Learning to Fly (a Drone)
Over the past few weeks we’ve been reporting on a growing trend in the construction industry, and in the roofing sector in particular – the use of unmanned aerial vehicles (aka UAVs and drones) to carry out roof inspections. At the end of last week’s report, we promised that this week we would bring our readers some information on how to become a drone pilot and forge a cool career in construction without ever having to climb a ladder. With new, drone-related jobs emerging regularly, now is the best time to embark on the training necessary to fly high in the future.
Here in the UK you need to obtain a licence called a Permission for Commercial Operations (PfCO) in order to work as a professional drone pilot. This is a legal requirement and the licence is awarded by the Civil Aviation Authority (CAA).
You’ll have to book onto a training course with a flight school in order to get our PfCO licence. These flight schools are often referred to as National Qualified Entities (NQEs) and the length of the course will depend from one provider to another. Most courses take two or three days to complete.
The first step will be the Ground Training which usually takes two days and comprises theory learning in a classroom setting (though some NQEs provide this part of the course as a virtual, online learning experience). You’ll learn all about aviation laws, safety practices and how the weather affects piloting a drone. Once you’ve completed the learning part, you’ll need to do a theory examination to test you on what you’ve learned so far.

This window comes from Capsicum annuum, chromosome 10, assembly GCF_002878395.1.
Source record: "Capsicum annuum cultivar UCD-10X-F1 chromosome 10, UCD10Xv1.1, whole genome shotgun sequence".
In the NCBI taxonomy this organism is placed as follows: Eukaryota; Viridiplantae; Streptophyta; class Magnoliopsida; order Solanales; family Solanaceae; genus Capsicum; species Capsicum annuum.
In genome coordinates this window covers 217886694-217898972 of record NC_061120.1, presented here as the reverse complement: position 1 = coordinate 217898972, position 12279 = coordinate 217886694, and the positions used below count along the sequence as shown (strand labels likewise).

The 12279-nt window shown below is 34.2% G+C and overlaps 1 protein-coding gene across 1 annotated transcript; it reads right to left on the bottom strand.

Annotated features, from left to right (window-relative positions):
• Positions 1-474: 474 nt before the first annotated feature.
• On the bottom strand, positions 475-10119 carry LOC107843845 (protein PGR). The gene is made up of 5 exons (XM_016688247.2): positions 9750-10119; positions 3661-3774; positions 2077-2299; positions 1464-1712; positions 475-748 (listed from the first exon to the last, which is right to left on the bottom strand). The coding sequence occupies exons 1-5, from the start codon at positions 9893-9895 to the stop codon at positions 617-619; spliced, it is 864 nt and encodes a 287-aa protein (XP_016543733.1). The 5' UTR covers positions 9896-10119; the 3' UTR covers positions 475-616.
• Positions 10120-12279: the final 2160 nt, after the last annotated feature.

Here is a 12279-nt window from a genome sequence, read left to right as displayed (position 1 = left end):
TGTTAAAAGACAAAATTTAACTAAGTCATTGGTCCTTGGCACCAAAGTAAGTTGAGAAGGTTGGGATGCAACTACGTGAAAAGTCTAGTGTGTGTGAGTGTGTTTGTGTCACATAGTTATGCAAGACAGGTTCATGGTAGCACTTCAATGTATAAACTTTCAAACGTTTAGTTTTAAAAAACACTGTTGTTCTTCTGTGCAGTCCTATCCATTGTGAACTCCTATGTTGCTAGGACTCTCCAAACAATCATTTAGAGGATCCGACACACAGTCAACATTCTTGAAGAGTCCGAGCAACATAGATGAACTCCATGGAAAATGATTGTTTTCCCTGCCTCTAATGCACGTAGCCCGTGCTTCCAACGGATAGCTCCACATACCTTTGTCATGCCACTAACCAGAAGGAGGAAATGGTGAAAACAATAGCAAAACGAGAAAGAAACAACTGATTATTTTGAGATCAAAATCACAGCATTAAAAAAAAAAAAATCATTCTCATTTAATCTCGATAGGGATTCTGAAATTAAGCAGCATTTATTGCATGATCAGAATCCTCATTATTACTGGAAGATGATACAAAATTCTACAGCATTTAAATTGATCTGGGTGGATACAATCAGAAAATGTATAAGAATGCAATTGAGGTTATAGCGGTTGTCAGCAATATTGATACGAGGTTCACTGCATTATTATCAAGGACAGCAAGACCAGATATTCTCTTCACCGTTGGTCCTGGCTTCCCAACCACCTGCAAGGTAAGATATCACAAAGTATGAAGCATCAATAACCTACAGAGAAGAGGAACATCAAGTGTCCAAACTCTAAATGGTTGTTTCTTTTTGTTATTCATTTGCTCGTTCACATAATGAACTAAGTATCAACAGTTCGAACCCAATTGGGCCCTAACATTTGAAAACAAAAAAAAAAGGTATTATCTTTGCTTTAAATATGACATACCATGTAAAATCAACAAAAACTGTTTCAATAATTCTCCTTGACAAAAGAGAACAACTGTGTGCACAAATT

You’ll also need to create an Operations Manual to submit to the CAA as part of your PfCO application. The Operations Manual should detail the procedures you will follow on a flight by flight basis, and outlines your emergency strategies. Your training provider will guide you on how to do this.
Once you’ve passed the theory test, you’ll need to do a flight assessment – this will usually take place a couple of weeks after you’ve completed the Ground Training. The flight assessment is how you will be tested on your ability to plan and perform a drone flight in a safe manner and your ability to handle emergency situations. Your examiner will ask you to demonstrate a range of different manoeuvres so ensure that you’re capable of doing so. You will probably need to take out insurance for the flight assessment.
Once you’ve passed your flight assessment and completed the Operations Manual, you’ll need to take out commercial drone insurance before you can send off your licence application to the CAA. There are already several insurance companies providing specialised drone cover, ranging from annual cover to pay-as-you-fly options.
When you’ve completed all the above steps, it’s time to apply for a PfCO licence which you can do by post or digitally online on the CAA’s website. Your application should be processed within 10 days to 2 weeks and, once you’ve received your licence, you can begin to look for jobs as a drone pilot or launch your own business providing this service to roofing companies, homeowners, events organisers, etc.